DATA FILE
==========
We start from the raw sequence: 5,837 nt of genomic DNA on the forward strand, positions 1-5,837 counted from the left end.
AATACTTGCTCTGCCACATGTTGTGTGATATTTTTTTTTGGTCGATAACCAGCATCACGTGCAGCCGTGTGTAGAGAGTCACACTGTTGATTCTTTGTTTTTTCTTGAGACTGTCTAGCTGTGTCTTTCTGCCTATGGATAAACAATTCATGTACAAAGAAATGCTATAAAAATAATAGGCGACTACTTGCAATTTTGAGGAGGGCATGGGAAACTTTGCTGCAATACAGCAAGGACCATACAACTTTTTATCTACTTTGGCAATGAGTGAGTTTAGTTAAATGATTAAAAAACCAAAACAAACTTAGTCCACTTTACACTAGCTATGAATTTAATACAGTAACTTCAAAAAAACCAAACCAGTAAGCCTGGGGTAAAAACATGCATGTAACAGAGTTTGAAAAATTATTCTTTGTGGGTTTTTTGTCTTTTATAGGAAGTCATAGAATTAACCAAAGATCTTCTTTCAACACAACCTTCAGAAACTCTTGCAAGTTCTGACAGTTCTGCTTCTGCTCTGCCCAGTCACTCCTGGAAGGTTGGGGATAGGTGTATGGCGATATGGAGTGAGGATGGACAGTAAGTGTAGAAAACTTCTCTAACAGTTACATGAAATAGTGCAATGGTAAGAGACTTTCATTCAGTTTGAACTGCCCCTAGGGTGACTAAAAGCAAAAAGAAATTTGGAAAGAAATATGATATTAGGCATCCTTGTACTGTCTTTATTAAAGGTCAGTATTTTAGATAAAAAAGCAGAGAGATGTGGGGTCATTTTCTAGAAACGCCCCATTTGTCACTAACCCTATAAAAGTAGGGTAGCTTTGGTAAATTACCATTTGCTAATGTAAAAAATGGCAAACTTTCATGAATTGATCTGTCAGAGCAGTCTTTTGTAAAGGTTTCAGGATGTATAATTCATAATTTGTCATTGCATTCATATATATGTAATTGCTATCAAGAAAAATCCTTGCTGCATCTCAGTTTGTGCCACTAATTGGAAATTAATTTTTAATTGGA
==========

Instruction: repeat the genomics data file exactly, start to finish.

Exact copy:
We start from the raw sequence: 5,837 nt of genomic DNA on the forward strand, positions 1-5,837 counted from the left end.
AATACTTGCTCTGCCACATGTTGTGTGATATTTTTTTTTGGTCGATAACCAGCATCACGTGCAGCCGTGTGTAGAGAGTCACACTGTTGATTCTTTGTTTTTTCTTGAGACTGTCTAGCTGTGTCTTTCTGCCTATGGATAAACAATTCATGTACAAAGAAATGCTATAAAAATAATAGGCGACTACTTGCAATTTTGAGGAGGGCATGGGAAACTTTGCTGCAATACAGCAAGGACCATACAACTTTTTATCTACTTTGGCAATGAGTGAGTTTAGTTAAATGATTAAAAAACCAAAACAAACTTAGTCCACTTTACACTAGCTATGAATTTAATACAGTAACTTCAAAAAAACCAAACCAGTAAGCCTGGGGTAAAAACATGCATGTAACAGAGTTTGAAAAATTATTCTTTGTGGGTTTTTTGTCTTTTATAGGAAGTCATAGAATTAACCAAAGATCTTCTTTCAACACAACCTTCAGAAACTCTTGCAAGTTCTGACAGTTCTGCTTCTGCTCTGCCCAGTCACTCCTGGAAGGTTGGGGATAGGTGTATGGCGATATGGAGTGAGGATGGACAGTAAGTGTAGAAAACTTCTCTAACAGTTACATGAAATAGTGCAATGGTAAGAGACTTTCATTCAGTTTGAACTGCCCCTAGGGTGACTAAAAGCAAAAAGAAATTTGGAAAGAAATATGATATTAGGCATCCTTGTACTGTCTTTATTAAAGGTCAGTATTTTAGATAAAAAAGCAGAGAGATGTGGGGTCATTTTCTAGAAACGCCCCATTTGTCACTAACCCTATAAAAGTAGGGTAGCTTTGGTAAATTACCATTTGCTAATGTAAAAAATGGCAAACTTTCATGAATTGATCTGTCAGAGCAGTCTTTTGTAAAGGTTTCAGGATGTATAATTCATAATTTGTCATTGCATTCATATATATGTAATTGCTATCAAGAAAAATCCTTGCTGCATCTCAGTTTGTGCCACTAATTGGAAATTAATTTTTAATTGGA